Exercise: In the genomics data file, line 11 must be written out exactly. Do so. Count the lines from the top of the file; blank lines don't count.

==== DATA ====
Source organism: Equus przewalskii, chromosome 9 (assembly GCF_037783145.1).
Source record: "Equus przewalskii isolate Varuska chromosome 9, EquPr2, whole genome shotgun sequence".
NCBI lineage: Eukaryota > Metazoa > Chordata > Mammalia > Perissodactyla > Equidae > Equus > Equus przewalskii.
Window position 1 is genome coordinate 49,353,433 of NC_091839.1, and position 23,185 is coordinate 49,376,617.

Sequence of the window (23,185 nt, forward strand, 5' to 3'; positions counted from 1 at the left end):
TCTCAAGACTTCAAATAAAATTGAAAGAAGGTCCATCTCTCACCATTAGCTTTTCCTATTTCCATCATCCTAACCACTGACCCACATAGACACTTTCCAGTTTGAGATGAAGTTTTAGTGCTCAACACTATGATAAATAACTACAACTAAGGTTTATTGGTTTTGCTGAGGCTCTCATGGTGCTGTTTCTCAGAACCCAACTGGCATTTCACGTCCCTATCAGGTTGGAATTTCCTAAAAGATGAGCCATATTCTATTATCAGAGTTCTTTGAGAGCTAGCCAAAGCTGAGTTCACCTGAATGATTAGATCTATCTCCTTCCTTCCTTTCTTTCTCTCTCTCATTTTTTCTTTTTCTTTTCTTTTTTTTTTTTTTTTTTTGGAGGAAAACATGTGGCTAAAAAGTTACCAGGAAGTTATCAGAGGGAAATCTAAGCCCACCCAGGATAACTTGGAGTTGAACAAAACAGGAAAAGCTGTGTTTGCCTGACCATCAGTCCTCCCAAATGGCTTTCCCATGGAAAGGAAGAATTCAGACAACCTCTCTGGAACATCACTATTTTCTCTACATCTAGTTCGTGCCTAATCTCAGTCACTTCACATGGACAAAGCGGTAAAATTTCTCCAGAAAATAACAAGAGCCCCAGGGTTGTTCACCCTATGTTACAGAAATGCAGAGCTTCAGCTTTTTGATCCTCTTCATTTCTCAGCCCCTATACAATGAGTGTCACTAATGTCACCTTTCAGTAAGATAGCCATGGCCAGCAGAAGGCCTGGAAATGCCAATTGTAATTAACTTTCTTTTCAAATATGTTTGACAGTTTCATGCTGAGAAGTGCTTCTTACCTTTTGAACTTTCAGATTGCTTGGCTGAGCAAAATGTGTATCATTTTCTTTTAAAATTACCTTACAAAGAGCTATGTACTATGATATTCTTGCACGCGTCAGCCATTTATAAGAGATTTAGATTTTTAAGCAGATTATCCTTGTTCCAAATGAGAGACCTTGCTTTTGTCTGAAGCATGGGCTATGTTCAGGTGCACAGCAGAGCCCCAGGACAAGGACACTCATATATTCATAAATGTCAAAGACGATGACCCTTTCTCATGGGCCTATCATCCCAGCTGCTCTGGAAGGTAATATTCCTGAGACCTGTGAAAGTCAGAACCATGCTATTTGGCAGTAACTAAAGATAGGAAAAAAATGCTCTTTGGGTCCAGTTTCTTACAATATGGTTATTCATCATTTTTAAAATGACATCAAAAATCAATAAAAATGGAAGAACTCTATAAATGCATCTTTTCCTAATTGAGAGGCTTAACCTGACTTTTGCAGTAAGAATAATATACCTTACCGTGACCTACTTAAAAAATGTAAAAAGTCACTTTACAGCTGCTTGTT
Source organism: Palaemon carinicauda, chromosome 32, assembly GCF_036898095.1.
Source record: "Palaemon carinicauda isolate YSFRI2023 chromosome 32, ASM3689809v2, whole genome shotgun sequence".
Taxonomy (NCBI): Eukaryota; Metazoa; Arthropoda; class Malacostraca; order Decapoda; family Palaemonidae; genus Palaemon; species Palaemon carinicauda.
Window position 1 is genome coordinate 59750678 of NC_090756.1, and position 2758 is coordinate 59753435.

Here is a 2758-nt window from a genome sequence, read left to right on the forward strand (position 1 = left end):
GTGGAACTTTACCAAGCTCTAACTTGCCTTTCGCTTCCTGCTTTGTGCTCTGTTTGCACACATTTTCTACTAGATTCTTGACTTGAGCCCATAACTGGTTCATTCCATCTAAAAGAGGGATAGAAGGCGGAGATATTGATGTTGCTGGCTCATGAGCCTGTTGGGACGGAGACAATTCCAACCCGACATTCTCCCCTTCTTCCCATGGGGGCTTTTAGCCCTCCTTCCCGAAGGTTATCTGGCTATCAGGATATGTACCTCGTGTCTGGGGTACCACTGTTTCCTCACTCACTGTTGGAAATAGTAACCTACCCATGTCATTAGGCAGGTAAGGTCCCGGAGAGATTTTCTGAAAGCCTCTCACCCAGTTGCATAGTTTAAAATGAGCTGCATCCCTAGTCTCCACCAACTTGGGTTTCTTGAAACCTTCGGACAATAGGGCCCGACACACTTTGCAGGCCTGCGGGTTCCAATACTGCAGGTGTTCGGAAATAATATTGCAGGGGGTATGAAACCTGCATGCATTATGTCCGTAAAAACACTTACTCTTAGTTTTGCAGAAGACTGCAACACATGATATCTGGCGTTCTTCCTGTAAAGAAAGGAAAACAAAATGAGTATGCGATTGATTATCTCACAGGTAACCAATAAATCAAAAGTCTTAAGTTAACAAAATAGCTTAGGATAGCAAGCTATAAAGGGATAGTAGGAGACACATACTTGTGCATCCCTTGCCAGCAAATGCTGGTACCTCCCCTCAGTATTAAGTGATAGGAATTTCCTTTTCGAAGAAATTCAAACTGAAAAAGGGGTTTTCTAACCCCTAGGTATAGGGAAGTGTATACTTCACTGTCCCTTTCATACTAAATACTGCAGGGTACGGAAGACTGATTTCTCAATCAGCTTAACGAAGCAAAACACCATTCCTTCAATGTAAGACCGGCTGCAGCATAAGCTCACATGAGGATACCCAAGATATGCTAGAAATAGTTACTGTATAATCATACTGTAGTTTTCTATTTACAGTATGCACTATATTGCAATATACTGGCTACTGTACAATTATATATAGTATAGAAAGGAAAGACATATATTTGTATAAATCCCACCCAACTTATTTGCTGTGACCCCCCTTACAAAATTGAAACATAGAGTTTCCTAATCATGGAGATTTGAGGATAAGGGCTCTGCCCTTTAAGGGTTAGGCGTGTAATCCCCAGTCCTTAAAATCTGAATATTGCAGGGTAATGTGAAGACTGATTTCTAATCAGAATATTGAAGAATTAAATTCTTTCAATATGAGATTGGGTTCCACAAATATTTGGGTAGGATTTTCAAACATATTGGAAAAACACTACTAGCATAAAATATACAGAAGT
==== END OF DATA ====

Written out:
Here is a 2758-nt window from a genome sequence, read left to right on the forward strand (position 1 = left end):